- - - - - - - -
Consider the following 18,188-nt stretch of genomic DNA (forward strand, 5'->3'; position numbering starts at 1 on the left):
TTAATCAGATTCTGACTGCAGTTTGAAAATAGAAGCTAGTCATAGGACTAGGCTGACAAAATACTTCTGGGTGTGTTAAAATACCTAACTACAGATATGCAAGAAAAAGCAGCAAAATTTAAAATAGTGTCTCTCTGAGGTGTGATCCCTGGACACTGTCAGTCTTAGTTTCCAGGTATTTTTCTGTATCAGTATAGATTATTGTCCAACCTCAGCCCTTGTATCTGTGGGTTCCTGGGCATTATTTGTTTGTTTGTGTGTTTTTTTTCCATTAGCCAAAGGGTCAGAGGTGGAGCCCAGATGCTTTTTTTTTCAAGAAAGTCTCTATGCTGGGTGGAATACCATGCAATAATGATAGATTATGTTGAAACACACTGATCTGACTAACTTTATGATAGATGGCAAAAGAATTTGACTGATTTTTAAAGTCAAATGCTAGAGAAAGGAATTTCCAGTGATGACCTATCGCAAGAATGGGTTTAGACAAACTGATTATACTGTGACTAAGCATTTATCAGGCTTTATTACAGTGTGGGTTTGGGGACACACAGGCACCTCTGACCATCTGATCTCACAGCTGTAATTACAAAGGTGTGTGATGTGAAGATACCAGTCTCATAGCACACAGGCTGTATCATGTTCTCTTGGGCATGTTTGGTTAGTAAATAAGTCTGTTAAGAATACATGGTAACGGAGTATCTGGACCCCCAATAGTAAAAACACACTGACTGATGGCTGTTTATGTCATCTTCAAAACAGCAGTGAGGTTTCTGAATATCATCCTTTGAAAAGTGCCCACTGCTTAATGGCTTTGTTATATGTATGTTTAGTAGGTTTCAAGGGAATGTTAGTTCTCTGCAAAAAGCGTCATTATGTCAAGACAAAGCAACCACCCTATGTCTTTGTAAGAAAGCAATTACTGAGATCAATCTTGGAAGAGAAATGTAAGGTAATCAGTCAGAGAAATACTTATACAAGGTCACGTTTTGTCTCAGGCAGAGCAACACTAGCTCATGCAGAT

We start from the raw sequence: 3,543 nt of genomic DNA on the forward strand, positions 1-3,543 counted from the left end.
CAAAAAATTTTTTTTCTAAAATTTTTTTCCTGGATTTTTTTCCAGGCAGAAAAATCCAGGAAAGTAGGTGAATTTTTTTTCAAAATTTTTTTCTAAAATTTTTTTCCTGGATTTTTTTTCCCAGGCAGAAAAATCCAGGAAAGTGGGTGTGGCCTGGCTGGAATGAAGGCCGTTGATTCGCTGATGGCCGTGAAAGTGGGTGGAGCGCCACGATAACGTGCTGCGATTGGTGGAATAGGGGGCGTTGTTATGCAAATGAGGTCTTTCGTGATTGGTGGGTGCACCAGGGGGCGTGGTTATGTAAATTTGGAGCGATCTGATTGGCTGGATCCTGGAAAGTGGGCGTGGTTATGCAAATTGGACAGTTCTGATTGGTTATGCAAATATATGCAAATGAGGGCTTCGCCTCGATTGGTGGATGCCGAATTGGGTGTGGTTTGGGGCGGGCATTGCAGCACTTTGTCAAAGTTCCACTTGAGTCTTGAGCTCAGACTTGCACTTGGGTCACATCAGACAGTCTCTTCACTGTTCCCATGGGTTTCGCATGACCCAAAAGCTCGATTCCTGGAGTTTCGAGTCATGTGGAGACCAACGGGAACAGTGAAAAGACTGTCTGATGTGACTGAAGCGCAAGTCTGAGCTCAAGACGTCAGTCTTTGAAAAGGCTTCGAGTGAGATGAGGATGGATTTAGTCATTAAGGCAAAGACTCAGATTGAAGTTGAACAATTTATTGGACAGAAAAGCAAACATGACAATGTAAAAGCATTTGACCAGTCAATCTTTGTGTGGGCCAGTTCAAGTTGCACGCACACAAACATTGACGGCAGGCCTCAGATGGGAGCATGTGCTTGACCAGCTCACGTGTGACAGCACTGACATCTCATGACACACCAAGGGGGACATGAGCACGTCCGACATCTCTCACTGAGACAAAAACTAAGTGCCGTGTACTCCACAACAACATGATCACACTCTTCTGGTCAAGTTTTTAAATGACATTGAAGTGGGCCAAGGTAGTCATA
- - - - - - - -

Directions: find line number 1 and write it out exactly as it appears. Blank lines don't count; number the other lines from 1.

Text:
Consider the following 18,188-nt stretch of genomic DNA (forward strand, 5'->3'; position numbering starts at 1 on the left):